Numerous federal laws on the books determine how certain pharmaceuticals are to be disposed of. Such regulations apply to any medical facility—from doctors' offices to outpatient surgery centers to long term care facilities and large or small hospitals. Failure to comply with pharmaceutical (or any medical waste) regulations can trigger heavy penalties (financial and otherwise).

It’s important for every facility to know these federal (and state) regulations. It’s even more important that everyone in that facility follows them to the letter. Education, training, and documentation are all important aspects of compliant pharmaceutical waste management and disposal.

01   /  What Pharmaceuticals are we talking about?

Pharmaceutical waste typically defines and includes a used or expired prescription drug, but can also imply some personal care products used in the average home. A few examples of such medications include but are not limited to:


Any P-listed waste found under the Code of Federal Regulations (CFR) Title 40, Part 261.30 (Subpart D) listing hazardous wastes. Pay special attention to the list of chemicals found in 261.33 which includes discarded commercial chemical products.


Cytotoxic medications used in chemotherapy treatments


Medications used in cancer treatment such as fluorouracil creams


Anti-viral agents


Anesthetic agents


Prescription hormone creams or products (topical or pill form)


Medications like warfarin

Hazardous drugs are most simply defined as those that have certain characteristics such as toxicity – with the potential to cause injury or organ damage – or those that might impair fertility, or have other negative effects on the body. Such pharmaceuticals must be properly disposed of for safety of humans and the environment.

Turn to the Environmental protection Agency (EPA) as well as the Resource Conservation and Recovery Act (RCRA) for more in-depth information regarding hazardous and non-hazardous wastes. The National Institute for Occupational Safety and Health (NIOSH) also provides detailed information on the dangers of hazardous drug exposure.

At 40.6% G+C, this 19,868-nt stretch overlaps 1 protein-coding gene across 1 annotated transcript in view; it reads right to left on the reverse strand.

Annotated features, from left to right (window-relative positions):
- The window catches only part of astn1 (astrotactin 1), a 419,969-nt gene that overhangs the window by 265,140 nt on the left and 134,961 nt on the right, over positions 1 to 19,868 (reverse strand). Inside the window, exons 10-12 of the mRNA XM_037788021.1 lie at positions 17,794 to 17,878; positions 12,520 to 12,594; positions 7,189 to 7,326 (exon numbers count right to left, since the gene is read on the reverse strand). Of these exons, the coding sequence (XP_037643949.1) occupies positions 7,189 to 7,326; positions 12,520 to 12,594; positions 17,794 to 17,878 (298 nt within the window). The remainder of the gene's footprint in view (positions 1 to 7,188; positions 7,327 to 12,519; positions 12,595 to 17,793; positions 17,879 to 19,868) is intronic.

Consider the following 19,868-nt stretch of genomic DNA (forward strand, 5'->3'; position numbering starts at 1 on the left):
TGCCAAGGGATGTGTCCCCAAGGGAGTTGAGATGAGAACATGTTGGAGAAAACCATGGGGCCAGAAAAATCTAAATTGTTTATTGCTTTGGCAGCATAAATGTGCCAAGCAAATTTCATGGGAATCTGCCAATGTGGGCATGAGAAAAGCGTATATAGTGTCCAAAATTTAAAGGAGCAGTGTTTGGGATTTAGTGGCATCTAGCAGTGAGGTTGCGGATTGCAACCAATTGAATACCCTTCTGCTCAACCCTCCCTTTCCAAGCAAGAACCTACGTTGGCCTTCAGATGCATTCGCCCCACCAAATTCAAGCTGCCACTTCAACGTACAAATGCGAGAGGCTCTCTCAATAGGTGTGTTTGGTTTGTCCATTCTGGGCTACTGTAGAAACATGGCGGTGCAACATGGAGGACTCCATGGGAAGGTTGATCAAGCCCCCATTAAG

Compliant disposal processes also apply to any pharmaceutical that a medical provider no longer needs. In the vast majority of cases, that means expired medications, samples, or unused medication often returned by patients.

02   /   What's the Wrong Thing to Do?

Laws pertaining to pharmaceutical disposal have changed over the years, not only to enhance safety and reduce risk of exposure or injury due to improper disposal methods, but to protect the environment as well.

Sometimes the best way to know what to do is to realize what not to do when it comes to pharmaceutical drug disposal, regardless whether they are hazardous or non-hazardous. In terms of pharmaceuticals, that can mean the following:


Dumping expired medications down the drain (illegal as of early 2019. More details on that here.)


Throwing any pharmaceuticals (expired or not) directly in the trash


Putting pharmaceuticals in red bag waste (Not only is this not recommended, but doing so can also artificially inflate regulated medical waste disposal costs.)

Stay up to date on pharmaceutical waste management and disposal regulations of the federal government and your state. Be aware of the difference between regulated and non-regulated pharmaceutical waste. Even a drug or medicine that is not hazardous must be disposed of properly based on the regulations of the RCRA and the Drug Enforcement Agency (DEA). Also be aware that individual states may also have laws that are more stringent than those of the federal government for this type of waste.

In many cases, lack of knowledge or education has been the culprit for improper pharmaceutical waste, but so too is outright non-compliance. Every staff member of a healthcare or medical facility, pharmacy, or care provider should know and follow the law. Failure to do so can result in daily fines of $10,000 to $25,000 per violation until the problem has been rectified!

Fines are also imposed for non-compliant transportation of pharmaceuticals off-site. Per the Department of Transportation, penalties of $15,000 per violation (per day) may also become the generator’s responsibility.

No excuses. Know the laws and follow them. Properly dispose of pharmaceutical waste.